Author Imran Najafi says a lack of adequate provisions for deaf people in hospitals leads to an unacceptable lack of communication
WHEN any of us go for a hospital appointment there is always some uncertainty. This is perfectly natural as there’s a fear of the unknown. The good thing is we can remove at least some of our anxiety by questioning a consultant.
Now, imagine asking the consultant but he’s unable to answer you and put your mind at ease. Would that not add to your feelings of worry and doubt? Through no fault of your own you are not getting the vital basic information that all patients want. It’s a simple enough request to know what is wrong and what the next stage is to resolve the problem.
Unfortunately this is the case for a lot of patients who communicate through sign language. I would like to give you some figures from a survey conducted by the British Deaf Association in 2012. Two out of three deaf people have requested an interpreter to be present at their hospital appointment and have not received one.
This is a very serious issue and an alarming one. When no interpreter is provided, what do the patients do?
This is a very serious issue and an alarming one. When no interpreter is provided, what do the patients do? In many cases either a relative or partner has to explain complicated medical terms in sign language to them. This in itself is not an easy task.
Imagine going with a loved one to a hospital appointment. Now imagine having to explain to them they are going to have a complicated procedure or are terminally ill. This scenario is sadly not hypothetical as cases like this were previously described in a television documentary conducted by the BBC.
One such incident told the story of how no interpreter was available, so the patient’s relative had to explain to them that they were terminally ill. This traumatic incident obviously upset them and was extra pressure in a delicate moment.
The Scottish Government in 2013 funded the British Deaf Association Scotland. The thinking behind this was to ensure that deaf people have access to health care across Scotland. There are an estimated 12,500 people in Scotland using sign language at home; this is according to a census taken in 2011.
In many cases either a relative or partner has to explain complicated medical terms in sign language to them. This in itself is not an easy task.
A deaf man in Dundee was asked about primary care, he replied that his only problem was that when he requested an interpreter he had to wait a few days before being able to see the doctor. This case was taken from the BDA Scotland Health Review 2016. In another, one man who had recently moved had access to an interpreter in his previous residency. Currently he has problems getting an interpreter, he lives in Fife.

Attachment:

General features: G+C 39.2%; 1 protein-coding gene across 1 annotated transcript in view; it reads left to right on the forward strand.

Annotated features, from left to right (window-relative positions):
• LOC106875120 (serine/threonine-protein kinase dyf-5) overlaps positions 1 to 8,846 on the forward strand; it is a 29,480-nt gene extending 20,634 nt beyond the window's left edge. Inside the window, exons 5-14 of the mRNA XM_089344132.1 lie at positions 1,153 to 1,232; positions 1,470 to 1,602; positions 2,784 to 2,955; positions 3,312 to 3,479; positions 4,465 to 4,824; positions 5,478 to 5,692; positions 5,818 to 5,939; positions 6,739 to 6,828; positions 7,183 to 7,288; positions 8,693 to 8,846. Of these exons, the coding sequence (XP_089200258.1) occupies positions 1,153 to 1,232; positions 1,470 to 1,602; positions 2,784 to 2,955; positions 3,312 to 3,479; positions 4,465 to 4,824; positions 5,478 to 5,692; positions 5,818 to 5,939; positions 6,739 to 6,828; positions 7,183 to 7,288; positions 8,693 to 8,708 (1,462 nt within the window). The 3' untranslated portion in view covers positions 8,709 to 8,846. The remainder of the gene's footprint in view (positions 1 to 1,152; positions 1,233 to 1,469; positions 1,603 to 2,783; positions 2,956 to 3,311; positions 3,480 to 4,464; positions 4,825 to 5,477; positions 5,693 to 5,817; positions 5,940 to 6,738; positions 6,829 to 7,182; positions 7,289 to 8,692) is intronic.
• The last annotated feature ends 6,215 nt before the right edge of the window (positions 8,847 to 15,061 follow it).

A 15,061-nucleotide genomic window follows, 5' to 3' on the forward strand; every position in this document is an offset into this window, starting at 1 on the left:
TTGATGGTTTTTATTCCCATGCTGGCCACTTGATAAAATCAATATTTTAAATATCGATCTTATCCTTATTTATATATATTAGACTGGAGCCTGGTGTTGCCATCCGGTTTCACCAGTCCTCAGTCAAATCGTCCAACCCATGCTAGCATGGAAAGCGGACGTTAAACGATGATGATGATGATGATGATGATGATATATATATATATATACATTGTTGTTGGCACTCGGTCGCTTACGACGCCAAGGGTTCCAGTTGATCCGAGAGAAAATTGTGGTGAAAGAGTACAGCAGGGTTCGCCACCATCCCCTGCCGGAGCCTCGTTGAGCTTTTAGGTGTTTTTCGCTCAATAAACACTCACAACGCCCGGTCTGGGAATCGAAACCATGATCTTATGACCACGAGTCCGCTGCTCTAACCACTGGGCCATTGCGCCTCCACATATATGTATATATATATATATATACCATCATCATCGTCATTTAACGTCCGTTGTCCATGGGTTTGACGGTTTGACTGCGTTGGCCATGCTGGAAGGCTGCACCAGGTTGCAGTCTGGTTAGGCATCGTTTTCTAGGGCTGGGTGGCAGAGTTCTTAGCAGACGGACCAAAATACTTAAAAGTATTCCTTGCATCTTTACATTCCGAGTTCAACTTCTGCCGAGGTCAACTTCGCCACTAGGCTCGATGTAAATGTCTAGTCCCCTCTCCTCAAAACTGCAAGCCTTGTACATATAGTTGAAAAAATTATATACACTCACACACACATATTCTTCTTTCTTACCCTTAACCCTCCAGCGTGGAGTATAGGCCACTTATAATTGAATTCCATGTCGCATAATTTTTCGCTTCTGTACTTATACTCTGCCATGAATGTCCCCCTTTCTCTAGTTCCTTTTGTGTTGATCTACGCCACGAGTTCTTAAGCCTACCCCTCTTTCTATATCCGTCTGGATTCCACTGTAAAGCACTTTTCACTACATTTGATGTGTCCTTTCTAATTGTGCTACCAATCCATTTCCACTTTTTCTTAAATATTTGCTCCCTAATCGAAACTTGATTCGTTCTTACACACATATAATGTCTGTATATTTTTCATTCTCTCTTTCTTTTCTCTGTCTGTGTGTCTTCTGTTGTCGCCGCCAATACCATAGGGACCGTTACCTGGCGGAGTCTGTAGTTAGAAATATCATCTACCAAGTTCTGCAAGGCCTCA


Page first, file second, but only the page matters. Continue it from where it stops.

Bringing a child into the world is complicated enough without adding lack of communication. There have been cases of critical procedures being done without the mother or father knowing why or what was happening.
A case like this was reported by the Guardian in 2014. Both parents were not provided with an interpreter so had to rely on their 12-year-old-girl to explain what was happening. The worst part is that these incidents are not limited to the UK.
In Maryland US, an estimated 55,000 people between the ages of 18 to 64 have a hearing disability. This figure is according to a census conducted by the Gallaudet Research Institute. To quote the Baltimore Sun: “The deaf persistently encounter difficulty in the health care system.” This demonstrates that these issues are more than global issues.
Imagine going with a loved one to a hospital appointment. Now imagine having to explain to them they are going to have a complicated procedure or are terminally ill. This scenario is sadly not hypothetical.
According to the Statesman Journal 2014, technology is used to help tackle the problem of not having an interpreter in Salem hospital, US. They use a video conferencing device to communicate with patients. However, this comes with its own problems. Sometimes the signal could be lost, and then what happens to the patient?
A similar service has been used in Shetland, but due to poor broadband service the video feed was hard to understand (BDA Scotland Health Review 2016). There has to be something in place to ensure the patients receive adequate service.
BDA Scotland intends to raise awareness of these issues facing the deaf community through more surveys and more consultation with the Scottish Government (BDA Scotland Health Review 2016). They also intend to distribute the information to the NHS boards throughout Scotland.
A recommendation they give is that paramedics and ambulance staff should have basic deaf awareness training. The Scottish Government passed a Bill on 17 September 2015 known as the BSL Scotland Bill. Its aims are to promote awareness of British Sign Language.
It requires the Scottish Government and other bodies to make plans for BSL and to promote the language. It’s still in the process of becoming an Act. The main problem seems to be a lack of interpreters. What can be done to combat this? I myself have seen an 18-month-old child get taught very simple sign language at nursery.
Why can’t basic levels of sign language be taught to any child at school? I know this won’t solve the main issue, however it seems like something that would be a step in the right direction.
The child can speak only a little and is not deaf but it makes it easier for the child to communicate. Why can’t basic levels of sign language be taught to any child at school? I know this won’t solve the main issue, however it seems like something that would be a step in the right direction.
Also, why limit the teaching to children? Possibly start classes for adults to learn sign language. The only certainty is that much more needs to be done in order to address this serious issue.
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Picture courtesy of r.a. olea